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The European Union on Thursday outlawed racism, xenophobia and the "denial of genocide," but the text did not mention anti-Semitism or the Holocaust by name.
The new legislation is applicable to all 27 members states.
With an eye on Europe's Nazi past, EU Justice and Home Affairs Commissioner Franco Frattini said Europe had a moral responsibility "to reaffirm... values of tolerance, of refusal of any kind of violence."
EU agrees on rules to combat racism
"There are no safe havens in Europe for racist violence, for anti-Semitism, for people concretely inciting xenophobic hatred," he said.
Even as they applauded the move, EU officials were quick to point out that the text approved in Luxembourg by the EU Council meeting of justice and home affairs ministers was a dilution of the original 2001 proposal.
European officials said, however, that Thursday's deal, which still needs to be vetted by national parliaments, was a major achievement.
"It is going to have implications for member states' legislation," said German Justice Minister Brigitte Zypries, who chaired the talks. "It is an important political signal for the EU."
Frattini said the new rules were aimed at sending a strong message on Europe's commitment to fighting racism, xenophobia and anti-Semitism, which have been on the rise across the continent in recent years.
The European Jewish Congress supported the symbolic importance of Thursday's decision, even as it attacked the exclusion of anti-Semitism from the document.
"As anti-Semitic attacks are again on the rise in Europe, the EJC would have hoped that this initiative would have at least included some overt reference to anti-Semitism," said EJC political consultant Ilan Moss.
"Anti-Semitism is the oldest form of racism in Europe, and is nowhere near from disappearing. Europe has a special historic responsibility to combat anti-Semitism, and it is a shame that the final version of the Framework Decision did not include this," Moss said.
But a spokesman for the council told The Jerusalem Post that anti-Semitism was implied under the reference to religion. He added that although the word Holocaust did not appear in the text under the section that dealt with the denial of genocide, the legislation was clearly intended to apply to it given that it was a crime under the Tribunal of Nuremberg, which is referenced in the text.
According to the legislation, known as a "Framework Decision," it is now illegal to publicly incite to violence and hatred against persons or members of groups defined by race, color, religion, descent, or national or ethnic origin. This prohibition includes the distribution of tracts, pictures and other materials.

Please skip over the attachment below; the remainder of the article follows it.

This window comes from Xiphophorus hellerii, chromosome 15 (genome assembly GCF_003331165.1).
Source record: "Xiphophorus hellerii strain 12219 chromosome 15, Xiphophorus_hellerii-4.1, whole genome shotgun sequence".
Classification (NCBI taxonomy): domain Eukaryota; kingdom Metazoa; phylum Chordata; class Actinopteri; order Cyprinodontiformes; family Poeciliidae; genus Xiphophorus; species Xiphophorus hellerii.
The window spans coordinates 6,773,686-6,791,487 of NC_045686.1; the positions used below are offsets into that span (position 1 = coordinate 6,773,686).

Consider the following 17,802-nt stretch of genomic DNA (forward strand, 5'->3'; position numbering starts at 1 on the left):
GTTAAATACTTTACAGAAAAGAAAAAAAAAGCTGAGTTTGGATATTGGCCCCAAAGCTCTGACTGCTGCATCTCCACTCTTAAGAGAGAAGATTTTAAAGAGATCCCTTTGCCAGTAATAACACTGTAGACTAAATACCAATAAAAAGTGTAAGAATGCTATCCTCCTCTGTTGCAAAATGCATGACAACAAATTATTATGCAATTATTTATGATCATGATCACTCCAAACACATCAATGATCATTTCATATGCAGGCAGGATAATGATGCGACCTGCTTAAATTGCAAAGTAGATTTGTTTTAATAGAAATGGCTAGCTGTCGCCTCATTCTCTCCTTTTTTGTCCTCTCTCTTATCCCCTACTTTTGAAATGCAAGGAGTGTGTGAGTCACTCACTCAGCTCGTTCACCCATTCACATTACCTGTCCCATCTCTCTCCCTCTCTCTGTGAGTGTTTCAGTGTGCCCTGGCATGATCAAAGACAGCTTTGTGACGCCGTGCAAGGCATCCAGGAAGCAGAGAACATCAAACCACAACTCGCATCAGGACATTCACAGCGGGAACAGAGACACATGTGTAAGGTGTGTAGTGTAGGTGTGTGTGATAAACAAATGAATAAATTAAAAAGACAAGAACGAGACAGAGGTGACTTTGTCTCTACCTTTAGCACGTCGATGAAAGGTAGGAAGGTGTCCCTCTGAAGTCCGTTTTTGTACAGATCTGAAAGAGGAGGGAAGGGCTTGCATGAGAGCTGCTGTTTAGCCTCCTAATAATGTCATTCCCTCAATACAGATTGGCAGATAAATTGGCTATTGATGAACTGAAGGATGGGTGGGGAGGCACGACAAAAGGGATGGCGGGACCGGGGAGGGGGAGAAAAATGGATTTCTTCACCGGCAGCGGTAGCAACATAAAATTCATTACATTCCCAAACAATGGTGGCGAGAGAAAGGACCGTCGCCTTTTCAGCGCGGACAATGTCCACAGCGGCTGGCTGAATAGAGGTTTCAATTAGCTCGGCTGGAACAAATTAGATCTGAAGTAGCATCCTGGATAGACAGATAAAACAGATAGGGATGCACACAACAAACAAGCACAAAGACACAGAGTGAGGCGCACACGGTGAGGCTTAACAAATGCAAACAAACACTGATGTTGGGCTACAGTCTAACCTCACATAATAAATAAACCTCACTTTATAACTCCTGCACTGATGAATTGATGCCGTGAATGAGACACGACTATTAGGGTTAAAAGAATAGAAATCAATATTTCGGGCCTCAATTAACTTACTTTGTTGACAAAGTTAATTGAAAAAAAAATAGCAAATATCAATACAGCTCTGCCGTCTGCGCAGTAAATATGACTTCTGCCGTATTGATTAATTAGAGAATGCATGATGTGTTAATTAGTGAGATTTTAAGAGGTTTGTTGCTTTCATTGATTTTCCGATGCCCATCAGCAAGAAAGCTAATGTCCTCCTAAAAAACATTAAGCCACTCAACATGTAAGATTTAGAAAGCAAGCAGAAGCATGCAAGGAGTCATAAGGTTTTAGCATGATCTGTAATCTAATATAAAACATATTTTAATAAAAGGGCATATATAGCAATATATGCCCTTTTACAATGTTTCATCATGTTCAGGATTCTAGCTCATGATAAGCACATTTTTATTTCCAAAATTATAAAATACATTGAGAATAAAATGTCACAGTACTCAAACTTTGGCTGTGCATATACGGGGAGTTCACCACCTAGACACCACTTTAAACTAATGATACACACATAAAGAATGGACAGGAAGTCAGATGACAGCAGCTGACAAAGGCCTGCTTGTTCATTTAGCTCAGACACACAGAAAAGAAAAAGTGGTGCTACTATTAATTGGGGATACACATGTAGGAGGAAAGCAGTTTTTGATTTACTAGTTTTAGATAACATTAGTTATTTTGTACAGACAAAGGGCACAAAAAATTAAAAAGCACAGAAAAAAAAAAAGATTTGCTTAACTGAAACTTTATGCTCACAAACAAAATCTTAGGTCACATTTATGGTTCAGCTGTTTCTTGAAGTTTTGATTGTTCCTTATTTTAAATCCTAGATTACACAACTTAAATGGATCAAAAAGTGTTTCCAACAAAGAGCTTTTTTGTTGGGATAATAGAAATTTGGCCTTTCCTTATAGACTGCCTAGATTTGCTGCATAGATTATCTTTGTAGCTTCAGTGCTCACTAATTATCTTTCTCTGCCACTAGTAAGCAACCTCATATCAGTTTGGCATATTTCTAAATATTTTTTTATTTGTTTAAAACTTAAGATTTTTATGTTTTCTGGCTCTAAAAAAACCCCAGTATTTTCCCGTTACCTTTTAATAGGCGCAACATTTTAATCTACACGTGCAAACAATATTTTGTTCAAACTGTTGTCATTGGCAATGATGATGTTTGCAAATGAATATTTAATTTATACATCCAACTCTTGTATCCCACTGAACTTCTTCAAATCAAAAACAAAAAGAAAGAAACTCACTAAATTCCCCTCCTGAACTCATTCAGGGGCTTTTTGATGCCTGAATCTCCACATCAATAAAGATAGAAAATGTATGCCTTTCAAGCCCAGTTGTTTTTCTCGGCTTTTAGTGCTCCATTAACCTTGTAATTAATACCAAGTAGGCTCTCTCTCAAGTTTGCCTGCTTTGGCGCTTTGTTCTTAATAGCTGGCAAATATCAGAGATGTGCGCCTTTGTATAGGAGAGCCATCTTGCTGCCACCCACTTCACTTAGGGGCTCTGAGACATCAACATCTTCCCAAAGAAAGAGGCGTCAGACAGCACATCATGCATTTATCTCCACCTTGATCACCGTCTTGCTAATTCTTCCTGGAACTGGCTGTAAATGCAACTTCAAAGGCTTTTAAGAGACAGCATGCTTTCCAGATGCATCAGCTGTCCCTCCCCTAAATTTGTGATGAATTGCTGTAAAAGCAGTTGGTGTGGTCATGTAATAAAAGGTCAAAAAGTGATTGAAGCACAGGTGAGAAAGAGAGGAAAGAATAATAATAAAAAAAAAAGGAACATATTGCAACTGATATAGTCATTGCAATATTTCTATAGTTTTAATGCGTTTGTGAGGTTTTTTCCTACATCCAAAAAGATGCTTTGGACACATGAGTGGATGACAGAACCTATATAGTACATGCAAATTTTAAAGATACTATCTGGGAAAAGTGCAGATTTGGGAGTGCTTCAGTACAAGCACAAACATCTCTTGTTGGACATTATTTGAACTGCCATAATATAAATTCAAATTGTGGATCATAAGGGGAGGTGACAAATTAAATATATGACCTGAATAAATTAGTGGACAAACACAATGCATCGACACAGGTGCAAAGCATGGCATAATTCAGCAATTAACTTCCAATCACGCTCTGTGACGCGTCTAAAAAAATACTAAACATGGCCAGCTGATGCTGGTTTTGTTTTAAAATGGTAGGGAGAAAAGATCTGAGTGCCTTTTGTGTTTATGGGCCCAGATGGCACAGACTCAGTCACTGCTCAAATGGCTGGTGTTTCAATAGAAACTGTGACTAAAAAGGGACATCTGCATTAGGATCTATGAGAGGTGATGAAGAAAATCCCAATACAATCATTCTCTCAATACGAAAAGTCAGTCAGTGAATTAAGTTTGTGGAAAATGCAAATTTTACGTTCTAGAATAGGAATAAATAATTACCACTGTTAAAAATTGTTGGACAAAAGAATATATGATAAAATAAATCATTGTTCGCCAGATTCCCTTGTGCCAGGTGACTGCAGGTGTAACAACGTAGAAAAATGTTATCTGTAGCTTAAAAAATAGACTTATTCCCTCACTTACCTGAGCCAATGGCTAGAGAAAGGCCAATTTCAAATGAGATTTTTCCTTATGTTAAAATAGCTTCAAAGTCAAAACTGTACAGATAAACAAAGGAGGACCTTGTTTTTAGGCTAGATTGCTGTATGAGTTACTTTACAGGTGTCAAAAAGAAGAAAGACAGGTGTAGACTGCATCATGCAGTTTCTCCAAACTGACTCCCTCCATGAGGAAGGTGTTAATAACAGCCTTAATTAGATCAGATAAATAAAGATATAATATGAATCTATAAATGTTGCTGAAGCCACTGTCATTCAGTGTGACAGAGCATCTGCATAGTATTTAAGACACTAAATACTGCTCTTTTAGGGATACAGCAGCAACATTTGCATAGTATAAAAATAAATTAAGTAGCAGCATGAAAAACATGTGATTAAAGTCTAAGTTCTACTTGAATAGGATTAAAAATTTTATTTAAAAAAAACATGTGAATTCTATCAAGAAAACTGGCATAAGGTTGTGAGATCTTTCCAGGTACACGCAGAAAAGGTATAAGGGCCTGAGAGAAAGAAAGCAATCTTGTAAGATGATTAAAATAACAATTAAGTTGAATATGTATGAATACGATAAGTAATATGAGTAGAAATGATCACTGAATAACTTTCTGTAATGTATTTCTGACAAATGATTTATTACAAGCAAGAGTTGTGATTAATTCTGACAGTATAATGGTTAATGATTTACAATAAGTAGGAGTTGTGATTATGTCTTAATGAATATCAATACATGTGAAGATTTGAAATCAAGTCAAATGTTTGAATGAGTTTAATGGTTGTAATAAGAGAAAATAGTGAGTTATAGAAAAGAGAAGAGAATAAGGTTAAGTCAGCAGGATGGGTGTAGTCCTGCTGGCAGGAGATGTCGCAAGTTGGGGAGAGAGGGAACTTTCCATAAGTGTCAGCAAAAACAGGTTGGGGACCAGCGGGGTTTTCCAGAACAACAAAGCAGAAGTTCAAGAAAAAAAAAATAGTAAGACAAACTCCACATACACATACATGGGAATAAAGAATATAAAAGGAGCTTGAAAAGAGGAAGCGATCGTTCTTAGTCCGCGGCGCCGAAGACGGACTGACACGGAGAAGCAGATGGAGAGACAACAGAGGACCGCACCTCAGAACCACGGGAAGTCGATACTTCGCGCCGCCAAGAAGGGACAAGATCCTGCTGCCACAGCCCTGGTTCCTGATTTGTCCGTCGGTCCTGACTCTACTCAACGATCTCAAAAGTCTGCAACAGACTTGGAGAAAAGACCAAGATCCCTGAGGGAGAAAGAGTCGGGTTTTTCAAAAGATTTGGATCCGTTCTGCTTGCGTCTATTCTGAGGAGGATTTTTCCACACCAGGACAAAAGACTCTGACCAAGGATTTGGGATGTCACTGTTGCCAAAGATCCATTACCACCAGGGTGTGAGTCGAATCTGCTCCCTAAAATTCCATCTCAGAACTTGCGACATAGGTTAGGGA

It also criminalizes "denying or grossly trivializing crimes of genocide, crimes against humanity and war crimes" as defined in the Statute of the International Criminal Court (Articles 6, 7 and 8) and under the Tribunal of Nuremberg.
In the proposal, member states are asked to insure that such activity is punishable by imprisonment of one to three years. But it adds that the states can choose to punish only that conduct which disturbs public order or is threatening, abusive or insulting.
It also says that as the result of the new law, member states should not have to alter their free speech principles.
The council said it would review the legislation in two years to see if additional legal instruments are needed to insure that racism, xenophobia and the denial of genocide are effectively combated.
A spokesman for the EU Council said the language was deliberately broad and refrained from specifically naming historical events to which the genocide denial prohibition would apply, or from labeling certain symbols as inciteful. He said the EU feared that if the language was more specific a number of countries would have been concerned about the issue of free speech and would not have passed the law.
The law was first initiated in 2001, but it failed to pass the council in 2003 and 2005. It was revived in 2007 by Germany, which holds the rotating EU presidency for the first half of this year.
Earlier in the day it appeared as if the legislation might once more fail because a number of Baltic states were upset the text did not mention major Stalinist atrocities and crimes committed by totalitarian regimes.
As part of a compromise deal reached with those states, the council issued a statement saying it deplored such crimes.
Zypries said the EU would also organize a public debate on the issue of other massacres or hate crimes, notably those committed during Communist times, which are not included in the new rules.
Despite the relief EU officials felt at having passed the legislation, anti-racist groups and other critics have slammed it, saying it will do little to boost existing national anti-racism rules, many of which already go further than the new EU measures.
They claim vague terms in the proposal and weak jail terms will do little to help members take a firm stand against anti-Semitism and other racist incitement.
It addition, they said they were concerned the text allowed EU nations to opt out of enforcement if such rules do not exist under their national laws.
Many EU nations already ban denial of the Holocaust, including Germany, France, Spain, Austria and Belgium; however others such as Denmark allow the publishing of hate literature under their freedom of expression legislation.
AP contributed to this report.